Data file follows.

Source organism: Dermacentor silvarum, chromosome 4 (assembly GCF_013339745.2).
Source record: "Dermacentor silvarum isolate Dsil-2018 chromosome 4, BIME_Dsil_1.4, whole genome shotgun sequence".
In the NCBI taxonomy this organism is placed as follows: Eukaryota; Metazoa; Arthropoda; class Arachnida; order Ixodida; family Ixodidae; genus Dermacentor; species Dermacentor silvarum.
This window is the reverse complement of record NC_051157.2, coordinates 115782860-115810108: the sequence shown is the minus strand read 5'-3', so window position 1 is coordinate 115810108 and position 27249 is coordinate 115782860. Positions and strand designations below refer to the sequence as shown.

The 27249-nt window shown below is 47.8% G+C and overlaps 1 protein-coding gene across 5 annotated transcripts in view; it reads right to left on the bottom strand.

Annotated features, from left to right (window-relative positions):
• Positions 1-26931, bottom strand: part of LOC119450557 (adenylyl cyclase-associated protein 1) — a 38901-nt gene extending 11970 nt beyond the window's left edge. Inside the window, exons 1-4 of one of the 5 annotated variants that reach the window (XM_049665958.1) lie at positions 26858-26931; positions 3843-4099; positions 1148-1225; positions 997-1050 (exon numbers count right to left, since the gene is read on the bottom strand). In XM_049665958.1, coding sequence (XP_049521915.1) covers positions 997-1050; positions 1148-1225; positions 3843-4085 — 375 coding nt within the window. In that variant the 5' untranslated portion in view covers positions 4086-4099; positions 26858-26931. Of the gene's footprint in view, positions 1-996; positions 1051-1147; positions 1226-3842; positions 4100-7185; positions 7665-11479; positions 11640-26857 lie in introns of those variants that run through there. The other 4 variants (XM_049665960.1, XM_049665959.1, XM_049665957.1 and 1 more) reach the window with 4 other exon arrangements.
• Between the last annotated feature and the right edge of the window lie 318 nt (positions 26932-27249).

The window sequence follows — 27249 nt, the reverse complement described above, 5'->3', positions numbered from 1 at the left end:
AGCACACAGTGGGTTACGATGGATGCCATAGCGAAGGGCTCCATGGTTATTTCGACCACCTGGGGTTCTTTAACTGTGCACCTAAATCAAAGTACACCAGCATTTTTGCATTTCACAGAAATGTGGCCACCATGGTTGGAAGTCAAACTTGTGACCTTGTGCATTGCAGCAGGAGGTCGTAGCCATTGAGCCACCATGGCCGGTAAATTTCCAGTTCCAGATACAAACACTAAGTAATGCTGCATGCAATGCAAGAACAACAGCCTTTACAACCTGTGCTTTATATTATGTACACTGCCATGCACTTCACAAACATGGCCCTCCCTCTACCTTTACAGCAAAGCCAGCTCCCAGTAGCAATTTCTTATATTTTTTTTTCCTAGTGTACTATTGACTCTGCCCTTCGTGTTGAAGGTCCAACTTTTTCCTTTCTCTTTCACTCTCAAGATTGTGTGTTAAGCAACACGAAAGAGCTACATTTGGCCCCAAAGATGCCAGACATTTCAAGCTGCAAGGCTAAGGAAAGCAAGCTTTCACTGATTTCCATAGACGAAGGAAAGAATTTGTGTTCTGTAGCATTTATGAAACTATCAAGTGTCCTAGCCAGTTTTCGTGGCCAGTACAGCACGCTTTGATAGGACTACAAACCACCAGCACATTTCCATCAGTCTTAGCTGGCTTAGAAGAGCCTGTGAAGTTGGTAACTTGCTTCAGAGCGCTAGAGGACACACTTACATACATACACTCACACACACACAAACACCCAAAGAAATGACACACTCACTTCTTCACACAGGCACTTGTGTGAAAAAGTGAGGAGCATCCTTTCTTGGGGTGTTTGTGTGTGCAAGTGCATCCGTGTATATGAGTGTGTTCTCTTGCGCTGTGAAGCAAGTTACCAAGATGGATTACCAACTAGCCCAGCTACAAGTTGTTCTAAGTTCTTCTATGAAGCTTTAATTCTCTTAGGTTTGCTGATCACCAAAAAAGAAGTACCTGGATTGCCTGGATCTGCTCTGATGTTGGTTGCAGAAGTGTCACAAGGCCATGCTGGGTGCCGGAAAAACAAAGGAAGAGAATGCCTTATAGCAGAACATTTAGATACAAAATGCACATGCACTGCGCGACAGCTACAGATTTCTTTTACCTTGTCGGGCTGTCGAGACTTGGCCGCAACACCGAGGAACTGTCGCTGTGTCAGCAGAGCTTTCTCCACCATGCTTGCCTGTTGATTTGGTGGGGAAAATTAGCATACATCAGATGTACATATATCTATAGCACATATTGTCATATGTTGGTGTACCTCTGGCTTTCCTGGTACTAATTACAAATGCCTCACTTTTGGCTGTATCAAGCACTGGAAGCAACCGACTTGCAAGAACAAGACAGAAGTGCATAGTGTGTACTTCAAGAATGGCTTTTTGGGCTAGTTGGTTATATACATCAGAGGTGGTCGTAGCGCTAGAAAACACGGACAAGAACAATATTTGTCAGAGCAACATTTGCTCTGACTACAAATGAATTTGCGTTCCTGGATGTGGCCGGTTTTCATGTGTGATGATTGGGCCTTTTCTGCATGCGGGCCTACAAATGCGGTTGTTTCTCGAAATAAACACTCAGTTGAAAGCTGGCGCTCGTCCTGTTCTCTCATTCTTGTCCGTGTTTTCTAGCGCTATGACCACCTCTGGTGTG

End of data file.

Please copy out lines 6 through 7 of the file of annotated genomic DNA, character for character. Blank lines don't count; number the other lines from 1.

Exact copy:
Annotated features, from left to right (window-relative positions):
• Positions 1-26931, bottom strand: part of LOC119450557 (adenylyl cyclase-associated protein 1) — a 38901-nt gene extending 11970 nt beyond the window's left edge. Inside the window, exons 1-4 of one of the 5 annotated variants that reach the window (XM_049665958.1) lie at positions 26858-26931; positions 3843-4099; positions 1148-1225; positions 997-1050 (exon numbers count right to left, since the gene is read on the bottom strand). In XM_049665958.1, coding sequence (XP_049521915.1) covers positions 997-1050; positions 1148-1225; positions 3843-4085 — 375 coding nt within the window. In that variant the 5' untranslated portion in view covers positions 4086-4099; positions 26858-26931. Of the gene's footprint in view, positions 1-996; positions 1051-1147; positions 1226-3842; positions 4100-7185; positions 7665-11479; positions 11640-26857 lie in introns of those variants that run through there. The other 4 variants (XM_049665960.1, XM_049665959.1, XM_049665957.1 and 1 more) reach the window with 4 other exon arrangements.